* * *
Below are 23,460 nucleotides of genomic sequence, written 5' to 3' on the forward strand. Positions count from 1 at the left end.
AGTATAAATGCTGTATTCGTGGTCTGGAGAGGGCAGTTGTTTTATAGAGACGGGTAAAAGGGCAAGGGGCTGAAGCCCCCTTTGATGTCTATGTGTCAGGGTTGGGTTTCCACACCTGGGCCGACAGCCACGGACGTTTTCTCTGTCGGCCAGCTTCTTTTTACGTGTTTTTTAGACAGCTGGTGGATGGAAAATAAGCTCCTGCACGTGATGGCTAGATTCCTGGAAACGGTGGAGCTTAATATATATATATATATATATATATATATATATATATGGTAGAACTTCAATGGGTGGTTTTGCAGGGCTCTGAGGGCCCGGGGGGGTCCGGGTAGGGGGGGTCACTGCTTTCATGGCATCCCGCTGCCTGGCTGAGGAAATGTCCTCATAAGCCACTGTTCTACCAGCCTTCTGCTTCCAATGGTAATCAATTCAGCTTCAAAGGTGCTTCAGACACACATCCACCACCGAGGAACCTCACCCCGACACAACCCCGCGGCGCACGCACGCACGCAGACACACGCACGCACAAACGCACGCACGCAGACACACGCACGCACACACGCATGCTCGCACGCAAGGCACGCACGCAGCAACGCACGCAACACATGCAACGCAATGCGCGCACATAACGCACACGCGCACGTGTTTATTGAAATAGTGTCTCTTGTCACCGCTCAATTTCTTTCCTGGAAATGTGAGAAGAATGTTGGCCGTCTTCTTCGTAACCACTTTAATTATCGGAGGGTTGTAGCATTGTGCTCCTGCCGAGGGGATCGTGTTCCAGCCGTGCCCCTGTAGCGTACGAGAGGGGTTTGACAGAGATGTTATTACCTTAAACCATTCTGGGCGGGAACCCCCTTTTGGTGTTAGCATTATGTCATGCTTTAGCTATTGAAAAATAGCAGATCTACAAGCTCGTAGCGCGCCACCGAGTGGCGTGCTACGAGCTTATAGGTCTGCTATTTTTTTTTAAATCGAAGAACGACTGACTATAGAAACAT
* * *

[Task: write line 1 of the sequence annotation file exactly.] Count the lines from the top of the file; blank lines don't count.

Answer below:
Below are 23,460 nucleotides of genomic sequence, written 5' to 3' on the forward strand. Positions count from 1 at the left end.